Selenium only drives the browser; it does not record results or have any reporting capabilities – that’s for the programmer to create and maintain, typically by integrating the Selenium code with an Application Lifecycle Management system such as Azure DevOps.
In inexperienced hands, Selenium code can lead to an unmaintainable and unscalable mess.
Find out if Selenium if the right test automation tool for you.
"In inexperienced hands, Selenium code can lead to an unmaintainable and unscalable mess"
Selenium can be used to automate testing of any web application - from Linux-based web applications built in Java, Python or Node.js to Windows-based .NET web apps.
It's frequently used for automated testing of web-based enterprise applications such as ServiceNow, Salesforce, Oracle, SharePoint, Sitecore, SAP and many others.
While Selenium works well with web browsers. It does have some blind spots.
Or browser features, such as turning extensions on and off.
For an enterprise, this can be challenging, as they typically need to have tests that run across different applications types.
For instance, a back-office application built for Windows desktops in WPF (Microsoft .NET) might be needed to setup an account, after which a web front-end needs to be validated, alongside records produced in a mainframe or maybe on a Citrix screen.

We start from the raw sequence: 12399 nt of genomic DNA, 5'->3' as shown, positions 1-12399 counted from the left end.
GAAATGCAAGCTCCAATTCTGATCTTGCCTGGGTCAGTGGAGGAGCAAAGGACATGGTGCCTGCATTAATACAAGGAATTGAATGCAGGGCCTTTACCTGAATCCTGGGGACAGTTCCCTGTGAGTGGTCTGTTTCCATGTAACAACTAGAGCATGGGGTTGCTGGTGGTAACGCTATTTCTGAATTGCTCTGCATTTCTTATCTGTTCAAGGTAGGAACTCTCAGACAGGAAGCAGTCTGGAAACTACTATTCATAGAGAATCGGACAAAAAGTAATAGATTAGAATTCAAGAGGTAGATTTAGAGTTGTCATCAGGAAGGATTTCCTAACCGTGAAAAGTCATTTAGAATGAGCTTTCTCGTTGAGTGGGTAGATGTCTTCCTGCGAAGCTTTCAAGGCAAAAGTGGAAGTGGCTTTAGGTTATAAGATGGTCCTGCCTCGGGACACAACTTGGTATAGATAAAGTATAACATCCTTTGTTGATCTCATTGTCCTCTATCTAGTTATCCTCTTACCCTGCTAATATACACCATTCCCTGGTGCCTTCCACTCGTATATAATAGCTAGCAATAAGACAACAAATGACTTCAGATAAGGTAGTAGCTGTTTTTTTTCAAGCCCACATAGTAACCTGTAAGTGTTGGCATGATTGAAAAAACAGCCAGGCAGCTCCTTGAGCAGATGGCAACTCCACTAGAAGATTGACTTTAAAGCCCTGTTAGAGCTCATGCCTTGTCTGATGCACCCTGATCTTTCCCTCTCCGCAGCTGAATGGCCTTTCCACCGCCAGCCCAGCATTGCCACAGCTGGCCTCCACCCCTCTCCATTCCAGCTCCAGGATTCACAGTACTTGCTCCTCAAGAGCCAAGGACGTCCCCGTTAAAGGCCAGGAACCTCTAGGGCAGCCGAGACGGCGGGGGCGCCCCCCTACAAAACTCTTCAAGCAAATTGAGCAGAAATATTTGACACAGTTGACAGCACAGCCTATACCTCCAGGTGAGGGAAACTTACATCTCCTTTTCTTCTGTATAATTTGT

In sum, if you're looking to automate any non-web-based applications, you will need to either use Selenium in orchestration with another automation tool, or you need an alternative solution.
Find out why Selenium doesn't work for desktop test automation, and how to find the right testing tool for your automation needs.
All of these examples have a lot of things in common. As explained in the Sauce Labs’ introduction to Selenium, there are six basic steps in creating a Selenium script for test automation:
It sounds straightforward, but it’s clear from the example in section 2 above that it’s complicated and time-consuming to write code.
In this comparison of Leapwork vs. Selenium Web Automation, it becomes clear that the biggest problem facing non-professional programmers isn’t actually getting the automation code to work initially. It’s the maintenance of the scripts, particularly in an enterprise environment.
(The Leapwork vs. Selenium comparison takes into account the following factors: Usability and adoption, documentation and governance, the applications supported, and the test execution ad integrations.)
In addition to writing test automation scripts, making Selenium work as a test automation tool also requires:
Next, we’ll show how you can use a single tool across all application types, without having to write a single line of code.
Selenium can be used to execute the following types of actions:
But when testing goes into action, and you're tasked with creating end-to-end tests in Selenium, or run a regression suite across more than one type of application, Selenium might become tricky to use.
But if you use Selenium under the hood of a codeless solution. Things change. Imagine if these Selenium actions were represented by building blocks that could simply be wired up together to create automation flows.
This is possible with Leapwork. We’ve built a next-generation visual language that everyone understands, and which uses Selenium under the hood. It's the alternative to Selenium that doesn't require any coding.